Mathematicians Discover Music Is Contagious

The study found electronica to be the genre most infectious amongst its fans.

Research has discovered that music is infectious, in the sense that it spreads in a similar way to a virus.

This new study was published in Proceedings of the Royal Society A: Mathematical and Physical Sciences, and found that the pattern of music downloads has a strong resemblance to the epidemic curves of infectious disease. According to the research, it would appear that electronica is the most infectious genre of music.

Dora Rosati is a degree in mathematics and statistics expert who graduated from McMaster University, and she lead the team who conducted the study using a database of nearly 1.4 billion individual song downloads, which was acquired from the now-defunct music streaming service MixRadio.

They compared the spread of song downloads to the SIR model which is used to track the spread of an epidemic disease, and looked for trends that would indicate any similarities in the way they are passed between people. They gave particular focus to the top 1,000 songs downloaded in the UK between 2007 and 2014.

It was discovered that the SIR model worked surprisingly well for tracking download trends, as it did for predicting the spread of an infectious disease.

During the research, the team also calculated the basic reproduction number (R0) of different music genres. R0 is an epidemiologic metric used to describe the contagiousness or transmissibility of an infectious disease assuming a population has zero immunity to the virus. They applied these same principles to music to discover which genres were more infectious in terms of how quickly they spread through a community of music fans.

Dance and metal had the lowest average R0 scores, at 2.8 and 3.7, respectively. Pop music was more infectous, but genres like rock and hip hop both outperformed it. Surprisingly, electronica had the highest R0 at 3,430.

This high R0 does not necessarily mean that electronica is the most downloaded in terms of its total number of downloads, but each individual download can spark more downloads via human connection either online or in person. So, basically one person telling or influencing another, and the other downloading what they got told about or shown.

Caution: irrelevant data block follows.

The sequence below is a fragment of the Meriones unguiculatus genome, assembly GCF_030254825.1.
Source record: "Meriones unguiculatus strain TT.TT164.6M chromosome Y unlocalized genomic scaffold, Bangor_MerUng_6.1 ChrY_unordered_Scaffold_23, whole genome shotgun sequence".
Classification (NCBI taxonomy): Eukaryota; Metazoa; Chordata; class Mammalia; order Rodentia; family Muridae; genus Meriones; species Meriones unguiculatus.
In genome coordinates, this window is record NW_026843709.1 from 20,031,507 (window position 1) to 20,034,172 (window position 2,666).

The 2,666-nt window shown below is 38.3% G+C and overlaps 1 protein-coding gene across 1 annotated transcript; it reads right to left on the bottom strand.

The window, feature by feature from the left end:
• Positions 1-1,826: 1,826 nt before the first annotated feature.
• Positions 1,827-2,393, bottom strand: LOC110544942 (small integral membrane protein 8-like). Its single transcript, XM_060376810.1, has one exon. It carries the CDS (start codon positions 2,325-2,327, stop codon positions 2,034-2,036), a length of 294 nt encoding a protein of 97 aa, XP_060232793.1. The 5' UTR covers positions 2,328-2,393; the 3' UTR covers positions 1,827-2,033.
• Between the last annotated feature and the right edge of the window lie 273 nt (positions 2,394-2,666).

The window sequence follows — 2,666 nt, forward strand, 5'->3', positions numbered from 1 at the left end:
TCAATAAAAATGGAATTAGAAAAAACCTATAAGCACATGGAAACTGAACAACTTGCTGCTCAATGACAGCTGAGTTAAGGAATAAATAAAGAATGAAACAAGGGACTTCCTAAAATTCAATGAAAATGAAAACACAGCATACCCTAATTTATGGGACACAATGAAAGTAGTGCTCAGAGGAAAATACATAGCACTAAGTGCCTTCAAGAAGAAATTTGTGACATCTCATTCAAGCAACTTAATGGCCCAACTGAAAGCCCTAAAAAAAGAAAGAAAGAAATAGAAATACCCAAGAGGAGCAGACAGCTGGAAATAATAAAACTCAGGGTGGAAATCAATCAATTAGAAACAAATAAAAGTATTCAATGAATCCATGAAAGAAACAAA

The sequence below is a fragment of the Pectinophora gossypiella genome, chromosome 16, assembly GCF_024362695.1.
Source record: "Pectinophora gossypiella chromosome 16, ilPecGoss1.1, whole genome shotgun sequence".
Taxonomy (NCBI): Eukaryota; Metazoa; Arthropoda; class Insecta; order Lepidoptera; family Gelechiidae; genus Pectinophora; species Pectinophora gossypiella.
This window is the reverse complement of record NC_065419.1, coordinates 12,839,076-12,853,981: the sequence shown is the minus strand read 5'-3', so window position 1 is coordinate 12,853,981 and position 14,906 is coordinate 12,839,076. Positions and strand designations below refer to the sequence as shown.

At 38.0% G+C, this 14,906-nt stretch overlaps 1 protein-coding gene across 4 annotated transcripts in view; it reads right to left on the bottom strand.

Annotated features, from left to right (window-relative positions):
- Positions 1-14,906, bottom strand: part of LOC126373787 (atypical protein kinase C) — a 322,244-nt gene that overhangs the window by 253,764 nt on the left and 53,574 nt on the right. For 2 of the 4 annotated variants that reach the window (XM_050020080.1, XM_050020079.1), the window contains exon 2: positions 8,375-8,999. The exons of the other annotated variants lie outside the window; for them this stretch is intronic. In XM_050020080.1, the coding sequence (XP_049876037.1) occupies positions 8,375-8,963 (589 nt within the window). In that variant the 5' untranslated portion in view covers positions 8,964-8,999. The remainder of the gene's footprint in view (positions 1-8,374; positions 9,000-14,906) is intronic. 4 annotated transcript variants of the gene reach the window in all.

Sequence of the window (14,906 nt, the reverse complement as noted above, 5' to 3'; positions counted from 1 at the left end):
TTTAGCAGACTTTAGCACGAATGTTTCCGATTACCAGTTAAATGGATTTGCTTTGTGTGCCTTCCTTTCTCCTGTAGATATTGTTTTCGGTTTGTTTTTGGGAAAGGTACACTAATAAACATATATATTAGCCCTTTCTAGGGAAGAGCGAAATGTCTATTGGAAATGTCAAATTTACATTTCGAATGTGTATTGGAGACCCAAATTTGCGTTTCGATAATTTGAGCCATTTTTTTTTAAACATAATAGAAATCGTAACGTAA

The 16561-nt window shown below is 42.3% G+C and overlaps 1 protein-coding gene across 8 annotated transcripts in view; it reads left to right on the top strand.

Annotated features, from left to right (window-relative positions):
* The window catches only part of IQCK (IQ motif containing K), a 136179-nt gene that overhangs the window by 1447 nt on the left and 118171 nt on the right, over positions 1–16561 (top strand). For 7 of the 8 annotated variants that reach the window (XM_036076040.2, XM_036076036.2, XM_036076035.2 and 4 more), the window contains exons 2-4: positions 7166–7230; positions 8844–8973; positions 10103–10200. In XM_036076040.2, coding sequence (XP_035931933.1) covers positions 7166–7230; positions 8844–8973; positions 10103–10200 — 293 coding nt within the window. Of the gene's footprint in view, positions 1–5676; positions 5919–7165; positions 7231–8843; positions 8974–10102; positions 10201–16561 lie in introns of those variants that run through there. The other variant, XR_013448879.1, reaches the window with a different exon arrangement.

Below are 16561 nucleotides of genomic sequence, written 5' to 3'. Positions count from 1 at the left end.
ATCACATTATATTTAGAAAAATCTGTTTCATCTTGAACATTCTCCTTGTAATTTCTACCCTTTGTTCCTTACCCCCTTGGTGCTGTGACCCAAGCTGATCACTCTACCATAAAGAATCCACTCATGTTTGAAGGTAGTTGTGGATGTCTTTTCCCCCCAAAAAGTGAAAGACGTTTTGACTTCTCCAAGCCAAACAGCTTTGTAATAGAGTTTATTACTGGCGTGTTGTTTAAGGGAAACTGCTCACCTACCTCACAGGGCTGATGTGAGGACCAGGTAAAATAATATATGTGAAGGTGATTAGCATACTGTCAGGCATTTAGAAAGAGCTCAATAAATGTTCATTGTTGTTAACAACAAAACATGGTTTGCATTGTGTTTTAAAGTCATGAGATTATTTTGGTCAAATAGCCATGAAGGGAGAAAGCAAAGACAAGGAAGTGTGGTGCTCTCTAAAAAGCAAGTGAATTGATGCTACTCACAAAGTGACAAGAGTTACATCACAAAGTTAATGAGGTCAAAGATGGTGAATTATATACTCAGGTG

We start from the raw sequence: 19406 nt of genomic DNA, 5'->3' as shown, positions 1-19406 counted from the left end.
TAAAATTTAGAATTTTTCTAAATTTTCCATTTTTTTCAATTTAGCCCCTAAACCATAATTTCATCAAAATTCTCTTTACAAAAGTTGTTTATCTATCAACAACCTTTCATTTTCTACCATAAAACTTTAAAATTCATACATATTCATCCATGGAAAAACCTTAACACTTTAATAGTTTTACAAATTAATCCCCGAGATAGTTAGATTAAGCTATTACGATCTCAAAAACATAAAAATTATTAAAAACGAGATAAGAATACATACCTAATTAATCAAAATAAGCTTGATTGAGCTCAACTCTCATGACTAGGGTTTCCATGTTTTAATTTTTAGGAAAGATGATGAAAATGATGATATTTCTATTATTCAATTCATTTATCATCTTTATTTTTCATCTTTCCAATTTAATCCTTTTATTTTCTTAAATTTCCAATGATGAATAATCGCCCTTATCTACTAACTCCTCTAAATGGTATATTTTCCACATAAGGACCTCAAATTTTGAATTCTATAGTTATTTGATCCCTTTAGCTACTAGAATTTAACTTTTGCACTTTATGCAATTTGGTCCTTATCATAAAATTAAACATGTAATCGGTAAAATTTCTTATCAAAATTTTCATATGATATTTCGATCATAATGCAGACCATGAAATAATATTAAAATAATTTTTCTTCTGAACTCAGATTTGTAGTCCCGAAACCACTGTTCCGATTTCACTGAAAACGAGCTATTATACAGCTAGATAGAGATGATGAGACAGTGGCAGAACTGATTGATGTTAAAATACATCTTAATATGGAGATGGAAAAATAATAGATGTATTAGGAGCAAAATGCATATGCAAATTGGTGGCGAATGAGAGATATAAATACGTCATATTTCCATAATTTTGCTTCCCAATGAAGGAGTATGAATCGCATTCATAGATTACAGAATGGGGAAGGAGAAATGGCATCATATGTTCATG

For comparison, chickenpox has an R0 of 10-12 and measles has an R0 of 12-18, making electronica music way more contagious than lots of common contagious diseases.

Dora Rosati explains that the numbers could show that electronica fans may be more passionate about their favourite songs, but it could also mean electronica is a genre with a more tightly connected network of fans. This would make sense due to niche genres often being echo chambers were people build networks and communities based around a shared music taste.

Dr Thomas Rawson is a disease modeller at Imperial College London, and he commented on the results by stating diseases are limited in how they can spread due to requiring physical interaction between humans. He explained how the R0 can be increased dramatically for music, because after posting one Tweet or social media post about a new track or album, you can “infect” hundreds of other fans within minutes, saying: “you can spread a song disease far quicker than you could an infectious disease”. Dr Thomas Rawson continued: “There are probably a lot of people in a population that may already be immune to a genre like electronica, because of their existing tastes.

Expanding on the comments by Dr Thomas Rawson, Dora Rosati said: “It implies that a lot of the social processes that drive the spread of disease, or analogues of those processes, might also be driving the spread of songs. More specifically, it supports the idea that both music and infectious diseases depend on social connections to spread through populations.

“With a disease, if you come into contact with someone who is ill, then you have a certain chance of catching that disease. With songs, it looks very similar. The big difference is that for songs, it doesn’t necessarily have to be physical contact – it could be that my friend used this cool new song in their Instagram story, so now I’m going to go and find it.”

The research also found that some genres such as pop and rock have notable swings in how contagious a song may or may not be, and it’s thought this is because more mainstream genres have wider influence from things like the radio and TV. There are lots of pop songs out there, and the ones that get played on national radio naturally get more downloads due to bigger exposure, but lots more pop songs slip under the radar without reaching a wide audience.

Sharing her thoughts on the findings relating to genre, Dora Rosati said: “The biggest changes are likely to be in these more niche genres that wouldn’t necessarily have been getting the radio play, or where the artists weren’t as big. I think they have a much better chance of spreading in our current situation of streaming and social media platforms.”

Overall, the findings from this study present a data model that could be useful in predicting trends for new releases, and how quickly people can latch onto new music.

H/T: The Guardian


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